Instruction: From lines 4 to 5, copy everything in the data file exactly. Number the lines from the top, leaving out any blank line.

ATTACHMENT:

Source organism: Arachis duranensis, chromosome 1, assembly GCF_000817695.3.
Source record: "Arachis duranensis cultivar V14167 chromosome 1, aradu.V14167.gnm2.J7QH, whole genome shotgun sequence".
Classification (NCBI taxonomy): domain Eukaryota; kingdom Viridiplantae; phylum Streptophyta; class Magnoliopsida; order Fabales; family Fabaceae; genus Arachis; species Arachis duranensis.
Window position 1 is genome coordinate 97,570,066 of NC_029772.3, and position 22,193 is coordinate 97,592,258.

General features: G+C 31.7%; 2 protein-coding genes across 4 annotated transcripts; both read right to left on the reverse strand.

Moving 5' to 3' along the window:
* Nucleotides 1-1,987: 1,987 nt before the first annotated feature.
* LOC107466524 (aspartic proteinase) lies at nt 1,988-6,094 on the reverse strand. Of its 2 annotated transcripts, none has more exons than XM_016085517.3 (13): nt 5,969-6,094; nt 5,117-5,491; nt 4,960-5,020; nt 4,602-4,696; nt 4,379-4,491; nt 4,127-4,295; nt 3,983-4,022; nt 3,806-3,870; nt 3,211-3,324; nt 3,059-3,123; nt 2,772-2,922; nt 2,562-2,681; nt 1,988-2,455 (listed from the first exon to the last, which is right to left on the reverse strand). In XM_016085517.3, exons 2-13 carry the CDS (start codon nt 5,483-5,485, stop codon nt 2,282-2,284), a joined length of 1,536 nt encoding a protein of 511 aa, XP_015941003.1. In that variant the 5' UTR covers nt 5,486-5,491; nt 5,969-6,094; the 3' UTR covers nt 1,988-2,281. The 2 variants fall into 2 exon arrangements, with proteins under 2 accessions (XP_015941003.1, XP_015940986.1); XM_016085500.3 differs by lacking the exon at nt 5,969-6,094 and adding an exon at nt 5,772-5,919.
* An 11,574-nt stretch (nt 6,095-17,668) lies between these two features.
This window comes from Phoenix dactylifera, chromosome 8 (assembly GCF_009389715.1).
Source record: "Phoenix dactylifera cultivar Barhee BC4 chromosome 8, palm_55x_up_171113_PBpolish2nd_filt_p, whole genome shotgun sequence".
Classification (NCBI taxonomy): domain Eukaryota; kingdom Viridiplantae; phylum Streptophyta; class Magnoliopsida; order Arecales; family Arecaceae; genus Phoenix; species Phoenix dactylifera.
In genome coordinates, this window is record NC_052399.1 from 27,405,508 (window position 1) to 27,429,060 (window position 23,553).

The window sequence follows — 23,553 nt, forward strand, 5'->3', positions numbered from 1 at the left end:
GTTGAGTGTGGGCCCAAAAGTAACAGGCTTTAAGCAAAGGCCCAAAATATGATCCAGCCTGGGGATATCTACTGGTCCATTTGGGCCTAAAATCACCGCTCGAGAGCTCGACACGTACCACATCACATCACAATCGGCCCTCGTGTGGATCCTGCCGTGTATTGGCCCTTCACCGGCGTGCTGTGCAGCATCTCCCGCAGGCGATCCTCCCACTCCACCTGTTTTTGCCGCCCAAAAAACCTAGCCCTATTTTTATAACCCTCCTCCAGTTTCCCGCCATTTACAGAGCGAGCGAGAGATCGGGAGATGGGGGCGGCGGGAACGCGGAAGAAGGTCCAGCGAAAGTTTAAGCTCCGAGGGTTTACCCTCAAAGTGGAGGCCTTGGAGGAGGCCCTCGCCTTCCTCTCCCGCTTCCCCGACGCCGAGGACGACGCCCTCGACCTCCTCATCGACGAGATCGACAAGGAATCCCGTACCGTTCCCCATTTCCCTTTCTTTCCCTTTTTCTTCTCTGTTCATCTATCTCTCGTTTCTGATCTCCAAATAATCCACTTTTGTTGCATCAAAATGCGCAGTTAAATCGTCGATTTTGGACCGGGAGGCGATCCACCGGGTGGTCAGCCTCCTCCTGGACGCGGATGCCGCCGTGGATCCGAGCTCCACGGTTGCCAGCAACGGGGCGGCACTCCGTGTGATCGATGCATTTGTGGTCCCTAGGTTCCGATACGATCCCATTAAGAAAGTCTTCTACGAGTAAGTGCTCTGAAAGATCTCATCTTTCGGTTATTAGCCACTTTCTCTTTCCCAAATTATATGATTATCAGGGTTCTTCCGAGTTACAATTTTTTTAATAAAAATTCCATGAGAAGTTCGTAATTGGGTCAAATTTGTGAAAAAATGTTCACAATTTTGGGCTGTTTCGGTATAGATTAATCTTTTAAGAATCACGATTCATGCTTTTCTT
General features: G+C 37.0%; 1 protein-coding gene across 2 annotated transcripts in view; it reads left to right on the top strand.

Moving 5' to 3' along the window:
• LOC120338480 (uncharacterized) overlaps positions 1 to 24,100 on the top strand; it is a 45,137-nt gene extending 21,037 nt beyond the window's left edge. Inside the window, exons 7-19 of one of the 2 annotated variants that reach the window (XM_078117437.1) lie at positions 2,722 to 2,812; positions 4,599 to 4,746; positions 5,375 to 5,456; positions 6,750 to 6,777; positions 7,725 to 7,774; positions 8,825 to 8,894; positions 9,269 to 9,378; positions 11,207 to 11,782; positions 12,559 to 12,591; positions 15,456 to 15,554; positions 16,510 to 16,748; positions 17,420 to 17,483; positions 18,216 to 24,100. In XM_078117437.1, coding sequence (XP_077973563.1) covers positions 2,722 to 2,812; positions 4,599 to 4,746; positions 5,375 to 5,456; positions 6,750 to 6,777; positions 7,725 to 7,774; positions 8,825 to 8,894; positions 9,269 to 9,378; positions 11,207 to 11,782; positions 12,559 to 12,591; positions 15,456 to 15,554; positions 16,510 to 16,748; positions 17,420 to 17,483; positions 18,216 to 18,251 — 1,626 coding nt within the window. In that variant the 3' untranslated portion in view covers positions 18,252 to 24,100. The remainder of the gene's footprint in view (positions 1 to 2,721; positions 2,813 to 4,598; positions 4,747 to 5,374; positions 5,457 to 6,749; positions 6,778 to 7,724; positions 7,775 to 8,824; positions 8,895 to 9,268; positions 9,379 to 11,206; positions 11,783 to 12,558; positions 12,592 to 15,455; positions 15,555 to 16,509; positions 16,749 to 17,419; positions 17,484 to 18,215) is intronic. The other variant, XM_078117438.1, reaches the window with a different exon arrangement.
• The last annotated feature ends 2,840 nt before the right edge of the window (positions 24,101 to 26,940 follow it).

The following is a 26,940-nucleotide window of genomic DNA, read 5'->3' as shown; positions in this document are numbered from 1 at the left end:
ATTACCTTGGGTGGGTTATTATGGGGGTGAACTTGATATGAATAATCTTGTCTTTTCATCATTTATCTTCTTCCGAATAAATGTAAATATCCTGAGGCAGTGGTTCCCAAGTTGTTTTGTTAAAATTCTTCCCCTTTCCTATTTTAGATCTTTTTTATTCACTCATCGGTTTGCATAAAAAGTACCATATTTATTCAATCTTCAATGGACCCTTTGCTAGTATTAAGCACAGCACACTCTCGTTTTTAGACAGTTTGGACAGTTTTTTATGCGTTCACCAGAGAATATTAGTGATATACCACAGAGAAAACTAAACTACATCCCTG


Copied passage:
Window position 1 is genome coordinate 97,570,066 of NC_029772.3, and position 22,193 is coordinate 97,592,258.

General features: G+C 31.7%; 2 protein-coding genes across 4 annotated transcripts; both read right to left on the reverse strand.